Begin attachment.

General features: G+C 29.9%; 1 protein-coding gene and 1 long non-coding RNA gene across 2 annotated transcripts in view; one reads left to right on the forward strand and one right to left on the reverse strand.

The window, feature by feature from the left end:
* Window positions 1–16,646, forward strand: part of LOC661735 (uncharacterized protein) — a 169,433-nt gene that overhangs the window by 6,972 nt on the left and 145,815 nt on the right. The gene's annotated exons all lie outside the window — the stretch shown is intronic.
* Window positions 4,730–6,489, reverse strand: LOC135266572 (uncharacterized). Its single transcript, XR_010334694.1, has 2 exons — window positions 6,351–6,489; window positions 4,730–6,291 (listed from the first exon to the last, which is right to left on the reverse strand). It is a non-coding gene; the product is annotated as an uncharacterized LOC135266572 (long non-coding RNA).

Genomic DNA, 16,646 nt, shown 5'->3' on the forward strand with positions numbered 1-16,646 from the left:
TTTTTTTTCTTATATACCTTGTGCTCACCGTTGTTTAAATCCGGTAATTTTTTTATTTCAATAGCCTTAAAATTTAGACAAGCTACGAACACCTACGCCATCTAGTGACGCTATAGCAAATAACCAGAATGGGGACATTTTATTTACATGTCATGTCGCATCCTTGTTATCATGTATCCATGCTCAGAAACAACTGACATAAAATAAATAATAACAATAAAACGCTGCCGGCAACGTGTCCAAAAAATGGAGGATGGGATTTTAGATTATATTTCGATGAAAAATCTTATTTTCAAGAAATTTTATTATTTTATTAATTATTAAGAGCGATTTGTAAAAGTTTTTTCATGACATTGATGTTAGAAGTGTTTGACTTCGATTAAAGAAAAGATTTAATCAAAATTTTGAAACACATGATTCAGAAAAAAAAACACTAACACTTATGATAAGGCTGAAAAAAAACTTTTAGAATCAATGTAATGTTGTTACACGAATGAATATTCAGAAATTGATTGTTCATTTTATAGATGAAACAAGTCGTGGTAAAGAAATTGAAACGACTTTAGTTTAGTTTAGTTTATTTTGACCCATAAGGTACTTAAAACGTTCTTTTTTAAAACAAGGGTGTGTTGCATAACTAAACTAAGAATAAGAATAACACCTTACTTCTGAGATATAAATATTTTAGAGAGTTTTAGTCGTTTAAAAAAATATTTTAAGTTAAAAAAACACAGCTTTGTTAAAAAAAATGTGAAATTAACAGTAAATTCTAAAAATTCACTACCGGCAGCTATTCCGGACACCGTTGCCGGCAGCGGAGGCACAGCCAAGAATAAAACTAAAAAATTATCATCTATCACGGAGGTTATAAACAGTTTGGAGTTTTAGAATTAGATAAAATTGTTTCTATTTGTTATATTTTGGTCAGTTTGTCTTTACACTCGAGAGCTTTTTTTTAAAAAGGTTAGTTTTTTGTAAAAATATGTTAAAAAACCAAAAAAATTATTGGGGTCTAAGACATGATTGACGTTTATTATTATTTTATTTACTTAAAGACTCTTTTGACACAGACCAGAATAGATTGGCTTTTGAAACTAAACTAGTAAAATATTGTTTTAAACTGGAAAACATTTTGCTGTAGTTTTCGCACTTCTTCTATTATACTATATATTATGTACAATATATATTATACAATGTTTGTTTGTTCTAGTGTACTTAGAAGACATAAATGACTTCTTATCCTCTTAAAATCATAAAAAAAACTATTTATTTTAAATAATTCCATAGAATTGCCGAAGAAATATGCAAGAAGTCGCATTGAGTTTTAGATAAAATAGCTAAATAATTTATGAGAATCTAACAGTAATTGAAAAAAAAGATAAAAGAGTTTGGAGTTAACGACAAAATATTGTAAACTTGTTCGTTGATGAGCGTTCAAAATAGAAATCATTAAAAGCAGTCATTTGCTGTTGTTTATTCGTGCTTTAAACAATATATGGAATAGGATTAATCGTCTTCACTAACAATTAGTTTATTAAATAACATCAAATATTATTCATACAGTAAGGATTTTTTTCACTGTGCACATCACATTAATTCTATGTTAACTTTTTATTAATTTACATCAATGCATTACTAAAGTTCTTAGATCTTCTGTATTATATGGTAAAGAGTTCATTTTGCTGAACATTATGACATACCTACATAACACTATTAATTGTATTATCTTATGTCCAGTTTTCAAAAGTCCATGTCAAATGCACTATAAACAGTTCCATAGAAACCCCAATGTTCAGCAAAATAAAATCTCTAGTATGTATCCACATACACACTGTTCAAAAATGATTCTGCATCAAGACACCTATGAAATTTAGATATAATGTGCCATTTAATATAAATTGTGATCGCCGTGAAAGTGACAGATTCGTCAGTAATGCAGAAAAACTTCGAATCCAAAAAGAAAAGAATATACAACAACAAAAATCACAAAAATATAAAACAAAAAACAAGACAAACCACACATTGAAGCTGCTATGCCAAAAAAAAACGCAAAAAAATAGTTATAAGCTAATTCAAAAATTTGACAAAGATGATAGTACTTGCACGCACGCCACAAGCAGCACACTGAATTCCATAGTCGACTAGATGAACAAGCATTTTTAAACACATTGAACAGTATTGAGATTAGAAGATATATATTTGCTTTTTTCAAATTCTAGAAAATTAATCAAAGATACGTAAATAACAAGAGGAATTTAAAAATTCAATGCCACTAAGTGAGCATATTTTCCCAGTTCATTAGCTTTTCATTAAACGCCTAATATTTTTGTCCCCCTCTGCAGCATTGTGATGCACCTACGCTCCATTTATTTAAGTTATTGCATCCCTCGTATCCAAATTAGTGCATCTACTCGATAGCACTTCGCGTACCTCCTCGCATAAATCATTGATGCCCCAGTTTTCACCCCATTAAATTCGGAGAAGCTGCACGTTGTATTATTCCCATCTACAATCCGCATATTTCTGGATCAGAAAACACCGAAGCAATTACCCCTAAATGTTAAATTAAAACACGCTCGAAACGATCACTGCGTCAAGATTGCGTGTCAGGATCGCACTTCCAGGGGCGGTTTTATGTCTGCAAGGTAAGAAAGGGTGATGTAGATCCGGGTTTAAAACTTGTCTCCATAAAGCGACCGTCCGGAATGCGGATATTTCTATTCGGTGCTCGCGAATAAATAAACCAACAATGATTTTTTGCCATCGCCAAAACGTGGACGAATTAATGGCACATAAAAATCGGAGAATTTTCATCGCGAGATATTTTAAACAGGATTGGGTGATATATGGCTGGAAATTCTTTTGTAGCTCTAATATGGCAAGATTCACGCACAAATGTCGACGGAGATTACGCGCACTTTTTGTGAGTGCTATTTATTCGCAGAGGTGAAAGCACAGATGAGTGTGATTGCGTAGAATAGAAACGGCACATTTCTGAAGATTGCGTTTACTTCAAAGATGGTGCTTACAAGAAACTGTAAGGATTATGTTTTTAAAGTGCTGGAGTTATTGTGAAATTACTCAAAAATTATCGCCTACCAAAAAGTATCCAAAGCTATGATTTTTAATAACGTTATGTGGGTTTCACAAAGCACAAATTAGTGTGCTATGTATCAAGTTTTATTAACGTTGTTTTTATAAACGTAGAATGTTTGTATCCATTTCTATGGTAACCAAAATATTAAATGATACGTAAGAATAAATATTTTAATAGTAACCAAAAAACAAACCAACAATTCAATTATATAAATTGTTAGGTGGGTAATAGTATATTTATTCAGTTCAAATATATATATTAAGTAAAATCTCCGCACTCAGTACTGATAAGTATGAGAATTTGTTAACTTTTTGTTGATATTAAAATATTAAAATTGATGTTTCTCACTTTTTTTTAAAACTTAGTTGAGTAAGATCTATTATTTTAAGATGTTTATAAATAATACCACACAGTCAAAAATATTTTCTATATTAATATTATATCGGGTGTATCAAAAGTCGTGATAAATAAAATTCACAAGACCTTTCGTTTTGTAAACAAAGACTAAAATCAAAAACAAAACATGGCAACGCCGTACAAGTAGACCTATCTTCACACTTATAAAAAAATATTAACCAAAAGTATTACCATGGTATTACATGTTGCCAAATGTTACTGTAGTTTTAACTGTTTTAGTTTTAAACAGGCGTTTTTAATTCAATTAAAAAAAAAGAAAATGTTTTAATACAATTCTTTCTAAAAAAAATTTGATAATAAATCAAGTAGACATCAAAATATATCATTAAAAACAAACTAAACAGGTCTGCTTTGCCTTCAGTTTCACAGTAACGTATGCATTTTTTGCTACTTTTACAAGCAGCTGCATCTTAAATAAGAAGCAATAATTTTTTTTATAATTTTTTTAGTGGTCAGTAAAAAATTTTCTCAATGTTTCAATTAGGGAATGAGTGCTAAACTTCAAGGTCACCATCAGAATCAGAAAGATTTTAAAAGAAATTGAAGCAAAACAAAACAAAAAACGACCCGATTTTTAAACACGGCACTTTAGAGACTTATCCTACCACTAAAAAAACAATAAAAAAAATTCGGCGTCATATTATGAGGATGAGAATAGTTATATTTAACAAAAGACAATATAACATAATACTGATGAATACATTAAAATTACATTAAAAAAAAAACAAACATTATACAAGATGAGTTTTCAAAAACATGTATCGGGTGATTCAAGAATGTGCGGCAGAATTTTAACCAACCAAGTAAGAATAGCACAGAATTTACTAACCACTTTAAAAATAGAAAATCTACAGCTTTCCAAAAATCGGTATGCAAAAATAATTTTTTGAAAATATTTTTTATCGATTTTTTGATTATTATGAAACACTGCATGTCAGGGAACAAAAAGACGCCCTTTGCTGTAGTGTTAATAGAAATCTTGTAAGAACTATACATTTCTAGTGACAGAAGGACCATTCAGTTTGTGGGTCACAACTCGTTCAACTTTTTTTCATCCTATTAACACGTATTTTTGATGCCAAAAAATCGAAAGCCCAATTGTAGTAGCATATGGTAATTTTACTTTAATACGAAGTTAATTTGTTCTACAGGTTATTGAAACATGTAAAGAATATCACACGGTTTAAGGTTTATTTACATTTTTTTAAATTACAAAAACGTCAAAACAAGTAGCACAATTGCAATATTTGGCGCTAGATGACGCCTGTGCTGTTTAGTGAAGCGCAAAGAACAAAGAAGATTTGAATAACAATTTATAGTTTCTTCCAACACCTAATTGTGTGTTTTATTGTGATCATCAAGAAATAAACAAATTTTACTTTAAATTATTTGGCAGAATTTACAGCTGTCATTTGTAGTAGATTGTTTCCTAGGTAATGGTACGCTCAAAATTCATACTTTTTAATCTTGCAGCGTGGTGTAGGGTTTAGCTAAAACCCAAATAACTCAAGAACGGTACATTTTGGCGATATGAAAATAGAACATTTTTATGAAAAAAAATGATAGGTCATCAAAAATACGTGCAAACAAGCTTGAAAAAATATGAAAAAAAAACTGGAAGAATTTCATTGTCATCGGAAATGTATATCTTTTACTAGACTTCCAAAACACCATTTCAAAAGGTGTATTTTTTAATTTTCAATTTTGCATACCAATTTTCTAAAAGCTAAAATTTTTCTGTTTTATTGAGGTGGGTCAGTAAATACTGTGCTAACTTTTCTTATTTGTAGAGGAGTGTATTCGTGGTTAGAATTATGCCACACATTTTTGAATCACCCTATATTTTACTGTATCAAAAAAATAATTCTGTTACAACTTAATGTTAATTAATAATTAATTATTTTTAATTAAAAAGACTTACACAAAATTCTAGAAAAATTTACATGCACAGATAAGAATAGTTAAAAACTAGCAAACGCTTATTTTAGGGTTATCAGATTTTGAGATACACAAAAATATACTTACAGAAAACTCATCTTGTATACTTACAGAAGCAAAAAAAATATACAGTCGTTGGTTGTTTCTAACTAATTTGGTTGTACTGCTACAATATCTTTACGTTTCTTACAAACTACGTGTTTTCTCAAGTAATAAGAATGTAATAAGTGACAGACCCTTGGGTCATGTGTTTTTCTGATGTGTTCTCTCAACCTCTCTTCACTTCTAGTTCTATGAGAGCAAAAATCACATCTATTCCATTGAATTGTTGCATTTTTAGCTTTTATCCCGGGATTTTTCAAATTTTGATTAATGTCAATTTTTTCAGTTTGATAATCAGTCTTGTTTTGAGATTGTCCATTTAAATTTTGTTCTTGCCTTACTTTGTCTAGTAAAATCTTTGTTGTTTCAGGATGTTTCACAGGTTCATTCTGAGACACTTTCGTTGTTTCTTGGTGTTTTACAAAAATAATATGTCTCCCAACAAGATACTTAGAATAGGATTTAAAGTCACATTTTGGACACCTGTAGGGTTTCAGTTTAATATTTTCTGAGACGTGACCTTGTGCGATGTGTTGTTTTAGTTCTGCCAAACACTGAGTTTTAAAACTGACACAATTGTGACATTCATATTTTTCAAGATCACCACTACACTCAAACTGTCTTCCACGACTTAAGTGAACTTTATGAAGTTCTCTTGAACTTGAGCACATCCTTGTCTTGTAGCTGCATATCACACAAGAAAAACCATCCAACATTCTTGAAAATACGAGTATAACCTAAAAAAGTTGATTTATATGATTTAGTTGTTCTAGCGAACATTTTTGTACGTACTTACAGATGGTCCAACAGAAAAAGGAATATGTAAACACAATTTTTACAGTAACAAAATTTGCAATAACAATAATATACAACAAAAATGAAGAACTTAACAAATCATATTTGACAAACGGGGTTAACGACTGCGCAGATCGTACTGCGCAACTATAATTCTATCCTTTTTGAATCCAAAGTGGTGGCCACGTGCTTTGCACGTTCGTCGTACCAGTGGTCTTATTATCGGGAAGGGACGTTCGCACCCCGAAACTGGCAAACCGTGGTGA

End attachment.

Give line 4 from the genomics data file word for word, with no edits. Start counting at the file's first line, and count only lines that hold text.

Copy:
* Window positions 4,730–6,489, reverse strand: LOC135266572 (uncharacterized). Its single transcript, XR_010334694.1, has 2 exons — window positions 6,351–6,489; window positions 4,730–6,291 (listed from the first exon to the last, which is right to left on the reverse strand). It is a non-coding gene; the product is annotated as an uncharacterized LOC135266572 (long non-coding RNA).